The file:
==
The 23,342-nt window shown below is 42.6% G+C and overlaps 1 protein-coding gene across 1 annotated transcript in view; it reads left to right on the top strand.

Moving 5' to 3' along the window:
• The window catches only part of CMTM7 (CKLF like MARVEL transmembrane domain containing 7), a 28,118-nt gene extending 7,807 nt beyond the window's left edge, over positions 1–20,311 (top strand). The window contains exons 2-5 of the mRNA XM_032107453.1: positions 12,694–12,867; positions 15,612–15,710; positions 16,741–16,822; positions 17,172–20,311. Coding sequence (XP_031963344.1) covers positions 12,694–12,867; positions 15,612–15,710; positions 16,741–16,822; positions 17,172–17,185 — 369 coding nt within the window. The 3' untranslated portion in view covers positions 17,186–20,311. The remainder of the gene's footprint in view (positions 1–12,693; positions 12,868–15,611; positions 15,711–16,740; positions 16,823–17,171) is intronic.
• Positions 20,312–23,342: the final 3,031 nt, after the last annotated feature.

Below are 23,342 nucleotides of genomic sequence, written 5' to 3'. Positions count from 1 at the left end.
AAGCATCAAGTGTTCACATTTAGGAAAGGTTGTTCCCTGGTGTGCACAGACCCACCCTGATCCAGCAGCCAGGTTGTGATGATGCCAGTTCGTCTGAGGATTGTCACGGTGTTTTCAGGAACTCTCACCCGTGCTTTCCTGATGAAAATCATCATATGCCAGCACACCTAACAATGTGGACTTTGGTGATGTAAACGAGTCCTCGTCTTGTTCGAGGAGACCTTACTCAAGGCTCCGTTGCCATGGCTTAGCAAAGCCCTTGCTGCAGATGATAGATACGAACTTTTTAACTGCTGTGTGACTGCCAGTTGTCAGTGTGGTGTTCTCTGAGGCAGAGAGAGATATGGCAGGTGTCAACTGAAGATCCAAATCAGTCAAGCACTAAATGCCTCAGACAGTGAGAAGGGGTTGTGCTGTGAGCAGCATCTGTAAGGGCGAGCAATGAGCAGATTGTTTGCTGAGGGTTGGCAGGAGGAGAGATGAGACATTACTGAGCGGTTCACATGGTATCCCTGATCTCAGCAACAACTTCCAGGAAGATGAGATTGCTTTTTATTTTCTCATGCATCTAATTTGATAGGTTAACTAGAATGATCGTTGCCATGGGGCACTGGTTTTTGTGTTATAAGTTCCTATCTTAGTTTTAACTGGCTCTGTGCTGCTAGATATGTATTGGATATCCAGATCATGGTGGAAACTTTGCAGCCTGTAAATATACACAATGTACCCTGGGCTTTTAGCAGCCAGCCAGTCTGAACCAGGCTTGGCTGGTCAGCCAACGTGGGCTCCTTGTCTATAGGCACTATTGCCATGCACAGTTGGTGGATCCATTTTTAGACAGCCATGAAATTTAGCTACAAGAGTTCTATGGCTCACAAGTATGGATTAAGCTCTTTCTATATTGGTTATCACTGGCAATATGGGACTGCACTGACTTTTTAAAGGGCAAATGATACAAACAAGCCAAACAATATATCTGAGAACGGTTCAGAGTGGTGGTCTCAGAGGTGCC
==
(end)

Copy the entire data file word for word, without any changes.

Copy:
The 23,342-nt window shown below is 42.6% G+C and overlaps 1 protein-coding gene across 1 annotated transcript in view; it reads left to right on the top strand.

Moving 5' to 3' along the window:
• The window catches only part of CMTM7 (CKLF like MARVEL transmembrane domain containing 7), a 28,118-nt gene extending 7,807 nt beyond the window's left edge, over positions 1–20,311 (top strand). The window contains exons 2-5 of the mRNA XM_032107453.1: positions 12,694–12,867; positions 15,612–15,710; positions 16,741–16,822; positions 17,172–20,311. Coding sequence (XP_031963344.1) covers positions 12,694–12,867; positions 15,612–15,710; positions 16,741–16,822; positions 17,172–17,185 — 369 coding nt within the window. The 3' untranslated portion in view covers positions 17,186–20,311. The remainder of the gene's footprint in view (positions 1–12,693; positions 12,868–15,611; positions 15,711–16,740; positions 16,823–17,171) is intronic.
• Positions 20,312–23,342: the final 3,031 nt, after the last annotated feature.

Below are 23,342 nucleotides of genomic sequence, written 5' to 3'. Positions count from 1 at the left end.
AAGCATCAAGTGTTCACATTTAGGAAAGGTTGTTCCCTGGTGTGCACAGACCCACCCTGATCCAGCAGCCAGGTTGTGATGATGCCAGTTCGTCTGAGGATTGTCACGGTGTTTTCAGGAACTCTCACCCGTGCTTTCCTGATGAAAATCATCATATGCCAGCACACCTAACAATGTGGACTTTGGTGATGTAAACGAGTCCTCGTCTTGTTCGAGGAGACCTTACTCAAGGCTCCGTTGCCATGGCTTAGCAAAGCCCTTGCTGCAGATGATAGATACGAACTTTTTAACTGCTGTGTGACTGCCAGTTGTCAGTGTGGTGTTCTCTGAGGCAGAGAGAGATATGGCAGGTGTCAACTGAAGATCCAAATCAGTCAAGCACTAAATGCCTCAGACAGTGAGAAGGGGTTGTGCTGTGAGCAGCATCTGTAAGGGCGAGCAATGAGCAGATTGTTTGCTGAGGGTTGGCAGGAGGAGAGATGAGACATTACTGAGCGGTTCACATGGTATCCCTGATCTCAGCAACAACTTCCAGGAAGATGAGATTGCTTTTTATTTTCTCATGCATCTAATTTGATAGGTTAACTAGAATGATCGTTGCCATGGGGCACTGGTTTTTGTGTTATAAGTTCCTATCTTAGTTTTAACTGGCTCTGTGCTGCTAGATATGTATTGGATATCCAGATCATGGTGGAAACTTTGCAGCCTGTAAATATACACAATGTACCCTGGGCTTTTAGCAGCCAGCCAGTCTGAACCAGGCTTGGCTGGTCAGCCAACGTGGGCTCCTTGTCTATAGGCACTATTGCCATGCACAGTTGGTGGATCCATTTTTAGACAGCCATGAAATTTAGCTACAAGAGTTCTATGGCTCACAAGTATGGATTAAGCTCTTTCTATATTGGTTATCACTGGCAATATGGGACTGCACTGACTTTTTAAAGGGCAAATGATACAAACAAGCCAAACAATATATCTGAGAACGGTTCAGAGTGGTGGTCTCAGAGGTGCC